Roundup: Dell, Fusion-io, Ciena

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Here’s our review of some of this week’s noteworthy links for the data center industry:

Dell to acquire Make Technologies.  Dell announced  it has signed a definitive agreement to acquire Make Technologies a provider of application modernization software and services that reduce the cost and time required to re-engineer applications. Dell continues a 2012 spending spree, with a third acquisition in just this week.  Make Technologies follows other acquisitions this week of Wyse Technologies and Clerity Solutions.  Make Technologies’ approximately 100 employees will join Clerity in the Dell Services division. The company has developed unique intellectual property, including TLM Enterprise Suite, its applications migration software suite. “We continue to build and acquire the intellectual property necessary to execute on our strategy, and enable our customers to more simply and quickly deploy solutions that meet their needs,” said Dave Johnson, senior vice president, Dell Corporate Strategy. “By implementing the technologies acquired in Clerity Solutions and Make Technologies, Dell can help customers consolidate their legacy application on industry standard infrastructure. This will simplify their operational environments, lower their infrastructure costs, and enable them to leverage the cloud.”

Fusion-io selected by a Denmark city.  Fusion-io (FIO) announced that the Danish city of Esbjerg Kommune has virtualized its Microsoft Exchange 2010 infrastructure with Fusion ioTurbine virtualization caching software to support a range of community services. Esbjerg was able to virtualize its 20,000-user Exchange environment and achieved a 40 percent reduction on its existing storage area network (SAN) workload with Fusion’s ioDrive memory platform, and the VMware vMotion-compatible caching software. The intelligent, application-level ioTurbine caching software installs in VMware’s ESXi as a vLun driver and as a component in the guest operating system. Caching then becomes an attribute of the workload, targeting performance to loads with high data demand that require acceleration. “The latency of a SAN is milliseconds, and we were seeking a solution that could provide more I/O with faster response time than our SAN. Putting solid-state technology in the system is a quick fix, but it does not really help that much in terms of response time,” said Esben Foverskov, Head of IT Infrastructure, Esbjerg Kommune. The complete details of the deployment have been published in a new case study.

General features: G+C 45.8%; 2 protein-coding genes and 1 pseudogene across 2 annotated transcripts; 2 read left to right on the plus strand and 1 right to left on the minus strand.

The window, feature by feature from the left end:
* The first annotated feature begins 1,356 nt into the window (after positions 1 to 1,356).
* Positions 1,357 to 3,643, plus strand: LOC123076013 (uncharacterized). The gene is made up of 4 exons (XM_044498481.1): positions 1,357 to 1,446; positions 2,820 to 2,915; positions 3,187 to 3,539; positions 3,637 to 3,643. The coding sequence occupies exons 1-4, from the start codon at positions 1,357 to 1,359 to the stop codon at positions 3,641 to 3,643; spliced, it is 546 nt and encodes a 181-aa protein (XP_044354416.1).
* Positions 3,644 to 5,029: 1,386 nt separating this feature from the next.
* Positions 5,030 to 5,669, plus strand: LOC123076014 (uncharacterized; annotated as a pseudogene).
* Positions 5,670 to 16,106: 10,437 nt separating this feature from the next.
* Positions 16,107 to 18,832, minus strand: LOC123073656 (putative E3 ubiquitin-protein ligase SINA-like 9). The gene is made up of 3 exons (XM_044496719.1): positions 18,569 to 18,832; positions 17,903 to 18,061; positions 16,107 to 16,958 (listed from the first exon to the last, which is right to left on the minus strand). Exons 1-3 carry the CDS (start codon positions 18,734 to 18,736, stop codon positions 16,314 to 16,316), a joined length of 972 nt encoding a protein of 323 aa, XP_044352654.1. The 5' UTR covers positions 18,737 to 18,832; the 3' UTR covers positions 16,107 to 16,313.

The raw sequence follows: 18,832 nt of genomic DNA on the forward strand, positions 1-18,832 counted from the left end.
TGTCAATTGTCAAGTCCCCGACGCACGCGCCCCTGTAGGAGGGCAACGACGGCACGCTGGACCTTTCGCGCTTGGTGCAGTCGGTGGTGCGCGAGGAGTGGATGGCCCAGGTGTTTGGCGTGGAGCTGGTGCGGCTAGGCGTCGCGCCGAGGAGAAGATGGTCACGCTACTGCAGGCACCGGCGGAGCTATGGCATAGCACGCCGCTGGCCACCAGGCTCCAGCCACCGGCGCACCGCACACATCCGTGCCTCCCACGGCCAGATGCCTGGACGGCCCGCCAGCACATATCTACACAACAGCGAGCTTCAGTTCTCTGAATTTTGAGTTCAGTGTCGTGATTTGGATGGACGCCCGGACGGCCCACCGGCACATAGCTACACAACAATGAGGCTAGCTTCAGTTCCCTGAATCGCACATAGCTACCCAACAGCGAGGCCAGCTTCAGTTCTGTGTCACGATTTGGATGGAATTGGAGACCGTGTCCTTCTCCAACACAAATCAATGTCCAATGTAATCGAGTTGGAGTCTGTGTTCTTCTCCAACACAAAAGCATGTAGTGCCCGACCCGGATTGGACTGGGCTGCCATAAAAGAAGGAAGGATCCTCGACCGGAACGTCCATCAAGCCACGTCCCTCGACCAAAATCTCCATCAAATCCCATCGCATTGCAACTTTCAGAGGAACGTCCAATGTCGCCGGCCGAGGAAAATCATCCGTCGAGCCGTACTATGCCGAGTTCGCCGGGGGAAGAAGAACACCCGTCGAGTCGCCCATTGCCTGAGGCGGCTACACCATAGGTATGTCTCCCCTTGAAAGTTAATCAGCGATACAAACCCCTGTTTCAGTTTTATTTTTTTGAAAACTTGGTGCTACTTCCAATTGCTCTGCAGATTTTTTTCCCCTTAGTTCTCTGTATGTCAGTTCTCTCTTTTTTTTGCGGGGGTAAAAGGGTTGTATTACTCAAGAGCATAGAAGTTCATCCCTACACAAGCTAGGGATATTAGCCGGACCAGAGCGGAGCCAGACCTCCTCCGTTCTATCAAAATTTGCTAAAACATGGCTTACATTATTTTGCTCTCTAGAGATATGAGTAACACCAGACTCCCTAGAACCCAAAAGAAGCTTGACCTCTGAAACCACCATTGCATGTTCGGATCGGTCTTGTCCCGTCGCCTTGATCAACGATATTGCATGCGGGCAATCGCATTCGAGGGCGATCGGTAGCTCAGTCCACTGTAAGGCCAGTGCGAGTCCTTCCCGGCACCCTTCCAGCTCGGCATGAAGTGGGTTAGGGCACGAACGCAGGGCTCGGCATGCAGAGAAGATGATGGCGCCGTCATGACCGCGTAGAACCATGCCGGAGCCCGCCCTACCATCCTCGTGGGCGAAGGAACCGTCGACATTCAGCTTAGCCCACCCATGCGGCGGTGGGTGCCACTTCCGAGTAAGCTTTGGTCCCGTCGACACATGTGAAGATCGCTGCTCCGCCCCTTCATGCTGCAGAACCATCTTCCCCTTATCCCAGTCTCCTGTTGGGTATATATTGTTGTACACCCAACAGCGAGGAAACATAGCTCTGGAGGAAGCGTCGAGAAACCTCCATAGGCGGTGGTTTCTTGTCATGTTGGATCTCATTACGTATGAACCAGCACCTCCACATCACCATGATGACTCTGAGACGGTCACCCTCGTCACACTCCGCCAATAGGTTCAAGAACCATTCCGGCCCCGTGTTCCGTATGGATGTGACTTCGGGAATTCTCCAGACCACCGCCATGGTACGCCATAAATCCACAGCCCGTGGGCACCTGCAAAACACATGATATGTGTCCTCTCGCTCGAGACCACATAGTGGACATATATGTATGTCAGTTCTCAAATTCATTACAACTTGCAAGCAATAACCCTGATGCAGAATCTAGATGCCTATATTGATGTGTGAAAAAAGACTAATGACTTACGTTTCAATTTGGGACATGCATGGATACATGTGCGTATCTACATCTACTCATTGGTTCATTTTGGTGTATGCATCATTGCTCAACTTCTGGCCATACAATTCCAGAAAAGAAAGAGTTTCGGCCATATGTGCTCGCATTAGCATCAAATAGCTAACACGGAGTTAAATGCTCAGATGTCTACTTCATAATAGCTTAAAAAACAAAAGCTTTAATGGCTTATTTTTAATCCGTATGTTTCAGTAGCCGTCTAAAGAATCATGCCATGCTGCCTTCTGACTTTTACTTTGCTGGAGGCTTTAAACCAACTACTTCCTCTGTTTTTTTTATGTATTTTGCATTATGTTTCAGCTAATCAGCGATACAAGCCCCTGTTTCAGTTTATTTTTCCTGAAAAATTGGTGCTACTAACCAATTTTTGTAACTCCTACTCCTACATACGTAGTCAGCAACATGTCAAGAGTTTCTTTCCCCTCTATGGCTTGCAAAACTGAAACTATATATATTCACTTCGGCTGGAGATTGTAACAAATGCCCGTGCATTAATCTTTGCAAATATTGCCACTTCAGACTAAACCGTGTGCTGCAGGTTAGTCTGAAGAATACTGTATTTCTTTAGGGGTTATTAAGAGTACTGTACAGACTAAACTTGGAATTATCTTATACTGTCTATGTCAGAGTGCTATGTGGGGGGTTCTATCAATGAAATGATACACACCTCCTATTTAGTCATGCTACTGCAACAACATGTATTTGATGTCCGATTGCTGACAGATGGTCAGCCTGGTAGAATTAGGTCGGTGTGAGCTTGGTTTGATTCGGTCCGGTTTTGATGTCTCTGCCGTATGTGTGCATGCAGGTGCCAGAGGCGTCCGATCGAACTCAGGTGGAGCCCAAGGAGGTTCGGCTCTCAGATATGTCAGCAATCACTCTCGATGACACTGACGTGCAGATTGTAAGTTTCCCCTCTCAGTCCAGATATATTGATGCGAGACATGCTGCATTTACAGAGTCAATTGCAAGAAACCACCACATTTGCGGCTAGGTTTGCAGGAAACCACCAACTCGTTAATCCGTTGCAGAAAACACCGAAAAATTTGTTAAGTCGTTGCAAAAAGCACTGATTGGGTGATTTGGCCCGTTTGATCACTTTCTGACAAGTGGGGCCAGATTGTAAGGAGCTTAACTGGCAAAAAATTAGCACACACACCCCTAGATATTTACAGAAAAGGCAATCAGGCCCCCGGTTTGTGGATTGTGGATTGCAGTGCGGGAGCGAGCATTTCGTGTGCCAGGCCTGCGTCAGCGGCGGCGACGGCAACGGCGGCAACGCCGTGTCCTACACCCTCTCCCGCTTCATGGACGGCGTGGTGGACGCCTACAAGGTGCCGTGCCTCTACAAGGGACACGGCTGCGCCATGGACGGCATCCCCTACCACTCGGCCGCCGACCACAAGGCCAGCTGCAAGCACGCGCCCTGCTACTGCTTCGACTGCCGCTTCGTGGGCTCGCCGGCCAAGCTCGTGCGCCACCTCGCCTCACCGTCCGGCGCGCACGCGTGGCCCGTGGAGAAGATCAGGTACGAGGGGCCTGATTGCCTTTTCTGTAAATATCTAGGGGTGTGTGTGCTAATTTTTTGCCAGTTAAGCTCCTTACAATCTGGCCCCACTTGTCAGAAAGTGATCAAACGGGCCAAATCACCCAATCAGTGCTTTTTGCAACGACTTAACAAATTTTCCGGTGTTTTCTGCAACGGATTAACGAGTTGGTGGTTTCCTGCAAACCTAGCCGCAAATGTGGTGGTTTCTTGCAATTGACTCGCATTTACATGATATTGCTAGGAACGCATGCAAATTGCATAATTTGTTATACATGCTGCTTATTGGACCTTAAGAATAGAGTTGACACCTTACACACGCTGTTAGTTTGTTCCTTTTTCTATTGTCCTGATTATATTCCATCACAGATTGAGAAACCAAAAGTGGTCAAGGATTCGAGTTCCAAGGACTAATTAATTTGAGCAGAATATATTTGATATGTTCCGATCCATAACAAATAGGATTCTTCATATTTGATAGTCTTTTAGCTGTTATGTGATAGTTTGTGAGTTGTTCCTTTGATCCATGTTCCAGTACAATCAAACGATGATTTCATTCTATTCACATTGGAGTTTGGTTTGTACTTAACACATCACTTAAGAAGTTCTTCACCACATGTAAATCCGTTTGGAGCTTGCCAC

AAPT and Ciena launch 100G Australian network. Australian telecommunications provider AAPT and Ciena (CIEN) announced the first commercially-available 100 Gigabits per second (100G) inter-capital network, operating between Melbourne and Sydney. The 100G service, which launched on April 1, is powered by Ciena’s  6500 Packet-Optical Platform equipped with WaveLogic coherent optical processors to enable delivery of 100G wavelength services. “AAPT is responding to customers’ requirements for increased bandwidth mainly driven by cloud, storage and Internet usage,” said AAPT CEO David Yuile. “Three years ago, 1G was the usual customer requirement and now it is being replaced with 10G bandwidth orders. The added attraction of this network upgrade is that it is on our shortest path, taking less than 5 milliseconds between Melbourne and Sydney. When you couple AAPT’s network capacity to this speed, it is a very attractive proposition for banks and financial institutions.”

About the Author

John Rath is a veteran IT professional and regular contributor at Data Center Knowledge. He has served many roles in the data center, including support, system administration, web development and facility management.

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